Backyard poultry farming comes to the rescue of locals in Bharatpur who have seen losses in agriculture

Dalit and poor families in Bharatpur district of Rajasthan are taking up backyard poultry farming in a big way as a viable livelihood option to compensate for losses in agriculture and raise their standard of living. Poultry farming has reached small and nondescript villages in several panchayat samitis in the district, thanks to the intervention of civil society groups.

The initiative began as part of an action plan to help out households living below poverty line by improving their socio-economic conditions. About 2,000 youths were provided one-day training at different panchayat samitis two years ago and the interested families were supplied with 100 chicks of Chryler breed each at a nominal registration fee.

Lupin Human Welfare & Research Foundation, working in Bharatpur for the past several decades, is extending support to the villagers in starting the high income yielding occupation. Initially the foundation studied geographical location of villages in the region as well as demand in the market to check out the viability of the venture. Youth were sent to Ajmer, considered the State’s centre of poultry farming, to learn the techniques and become self-sufficient.

Foundation’s executive director Sita Ram Gupta says 22 fishermen in Jeeraheda village of Kaman panchayat samiti were the first to get 2,000 chicks. Thereafter, 1,000 chicks were given to 10 BPL households in Nagar panchayat samiti, 1,200 to 11 households in Rupbas, 5,400 to 54 households in Kumher, 500 to five households in Nadbai, 2,000 to 20 households in Sewar and 1,600 to 16 households in Bayana panchayat samiti.

Chicks of Chryler breed generally feed themselves on grass, fodder, insects and leftover food in and around the home. Reared in the open space adjacent to houses, they are sturdy with good resistance to diseases and can also protect themselves against the attacks of stray dogs and other animals. Mr. Gupta says this quality has helped the villagers look after fowls well and get eggs from them regularly.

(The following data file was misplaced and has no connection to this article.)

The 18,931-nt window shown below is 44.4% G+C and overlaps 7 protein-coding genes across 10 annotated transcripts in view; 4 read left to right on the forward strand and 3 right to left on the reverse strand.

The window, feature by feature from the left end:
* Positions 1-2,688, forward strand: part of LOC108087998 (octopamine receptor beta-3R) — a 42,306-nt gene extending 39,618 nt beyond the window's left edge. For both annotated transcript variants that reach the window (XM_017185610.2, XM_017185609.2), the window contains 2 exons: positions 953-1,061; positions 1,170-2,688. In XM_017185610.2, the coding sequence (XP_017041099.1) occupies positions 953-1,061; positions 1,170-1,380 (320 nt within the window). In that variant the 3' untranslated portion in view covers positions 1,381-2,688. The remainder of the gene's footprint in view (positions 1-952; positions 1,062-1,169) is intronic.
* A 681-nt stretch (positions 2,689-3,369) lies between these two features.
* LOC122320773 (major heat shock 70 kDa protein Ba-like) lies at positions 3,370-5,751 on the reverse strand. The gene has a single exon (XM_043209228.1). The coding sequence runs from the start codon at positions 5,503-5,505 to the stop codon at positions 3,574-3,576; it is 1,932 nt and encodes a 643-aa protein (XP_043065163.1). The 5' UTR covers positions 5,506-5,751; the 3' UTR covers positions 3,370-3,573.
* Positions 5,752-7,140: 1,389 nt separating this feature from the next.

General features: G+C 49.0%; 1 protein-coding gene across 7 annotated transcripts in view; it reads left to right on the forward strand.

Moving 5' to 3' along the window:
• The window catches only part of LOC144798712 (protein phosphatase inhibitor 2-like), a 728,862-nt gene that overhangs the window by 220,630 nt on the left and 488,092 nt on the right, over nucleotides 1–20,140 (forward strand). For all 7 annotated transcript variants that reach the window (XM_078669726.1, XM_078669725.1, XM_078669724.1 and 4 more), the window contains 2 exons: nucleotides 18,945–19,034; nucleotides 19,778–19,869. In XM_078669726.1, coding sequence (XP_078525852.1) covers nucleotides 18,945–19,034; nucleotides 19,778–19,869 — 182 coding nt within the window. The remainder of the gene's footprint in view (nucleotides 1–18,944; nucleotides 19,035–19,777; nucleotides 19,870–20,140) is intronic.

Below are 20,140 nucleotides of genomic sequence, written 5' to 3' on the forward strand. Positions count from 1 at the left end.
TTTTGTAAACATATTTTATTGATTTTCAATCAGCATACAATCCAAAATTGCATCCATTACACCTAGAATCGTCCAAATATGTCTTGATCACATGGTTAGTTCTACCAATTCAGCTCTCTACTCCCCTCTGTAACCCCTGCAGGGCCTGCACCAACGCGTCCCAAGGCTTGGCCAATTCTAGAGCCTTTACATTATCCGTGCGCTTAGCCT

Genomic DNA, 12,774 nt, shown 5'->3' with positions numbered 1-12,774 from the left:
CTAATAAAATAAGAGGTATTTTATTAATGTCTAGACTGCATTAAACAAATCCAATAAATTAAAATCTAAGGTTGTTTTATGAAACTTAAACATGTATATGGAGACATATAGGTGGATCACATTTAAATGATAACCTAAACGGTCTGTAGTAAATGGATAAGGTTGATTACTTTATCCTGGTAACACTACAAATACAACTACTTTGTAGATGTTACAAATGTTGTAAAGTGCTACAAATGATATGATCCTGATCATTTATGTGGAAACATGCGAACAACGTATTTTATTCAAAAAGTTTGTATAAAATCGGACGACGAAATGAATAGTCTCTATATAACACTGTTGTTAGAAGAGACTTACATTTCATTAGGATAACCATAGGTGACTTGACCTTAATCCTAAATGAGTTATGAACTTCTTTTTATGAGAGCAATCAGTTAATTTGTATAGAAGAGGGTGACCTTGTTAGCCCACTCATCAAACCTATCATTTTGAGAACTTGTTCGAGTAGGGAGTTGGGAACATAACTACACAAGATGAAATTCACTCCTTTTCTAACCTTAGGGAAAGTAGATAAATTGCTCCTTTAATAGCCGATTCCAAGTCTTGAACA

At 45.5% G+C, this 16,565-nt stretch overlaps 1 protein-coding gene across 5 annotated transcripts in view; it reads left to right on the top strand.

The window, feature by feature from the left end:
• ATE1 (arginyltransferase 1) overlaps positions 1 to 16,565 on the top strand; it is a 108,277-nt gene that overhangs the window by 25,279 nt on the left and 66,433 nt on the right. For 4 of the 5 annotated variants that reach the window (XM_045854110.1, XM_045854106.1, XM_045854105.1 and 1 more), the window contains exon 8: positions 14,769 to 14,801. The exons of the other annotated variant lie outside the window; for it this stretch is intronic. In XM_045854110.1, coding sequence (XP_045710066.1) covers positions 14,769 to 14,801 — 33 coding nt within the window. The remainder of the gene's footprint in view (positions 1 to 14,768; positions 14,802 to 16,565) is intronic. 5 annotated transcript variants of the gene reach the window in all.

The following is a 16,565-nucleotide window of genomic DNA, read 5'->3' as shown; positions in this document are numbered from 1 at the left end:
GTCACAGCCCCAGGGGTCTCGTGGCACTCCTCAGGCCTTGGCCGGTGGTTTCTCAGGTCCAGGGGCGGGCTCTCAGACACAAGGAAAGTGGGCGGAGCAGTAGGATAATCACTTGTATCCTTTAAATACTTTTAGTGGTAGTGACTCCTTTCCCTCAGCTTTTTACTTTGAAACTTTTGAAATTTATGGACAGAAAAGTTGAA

Chicks gain weight fast, putting on two kg within the first two months of their life. Dalit families in Kanchapura village of Kumher panchayat samiti are earning huge profits through the sale of fowls, produced in as many as 14 units, at the rate of Rs. 200 a kg. There is significant consumption of non-vegetarian commodities in the region and the demand is high throughout the year.

Hens of Chryler breed start laying eggs when they are five months old. Poultry farmers get about 250 eggs from a hen in a year and sell them at Rs. 10 to Rs. 15 each, which is three times the rate of regular eggs. Mr. Gupta says there is a heavy demand for fowls and eggs in the markets of Agra, Mathura, Aligarh, Gurgaon and Delhi where the products are sold at good profit margins.

An average household starting poultry farming with 100 chicks easily earns Rs. 25,000 to Rs. 30,000 annually after about two months, according to Mr. Gupta. Backyard poultry farming, requiring negligible investments, has come as a boon to the villagers confronting high costs of living, unemployment and increasing prices of agricultural inputs.

While loans have been arranged for the youth who have constructed sheds from the Small Industries Development Bank of India (SIDBI), an intelligent planning for the business has attracted brokers, agents and businessmen from big towns situated near Bharatpur. Chicks are being supplied at 75 per cent subsidy to the needy households.

The initiative has improved the quality of life of villagers and connected them with other enterprises in the region, such as dairy operations, bee-keeping, training for security guards and women’s self help groups. Mr. Gupta affirms that the civil society groups would continue to support villagers for betterment of their lives.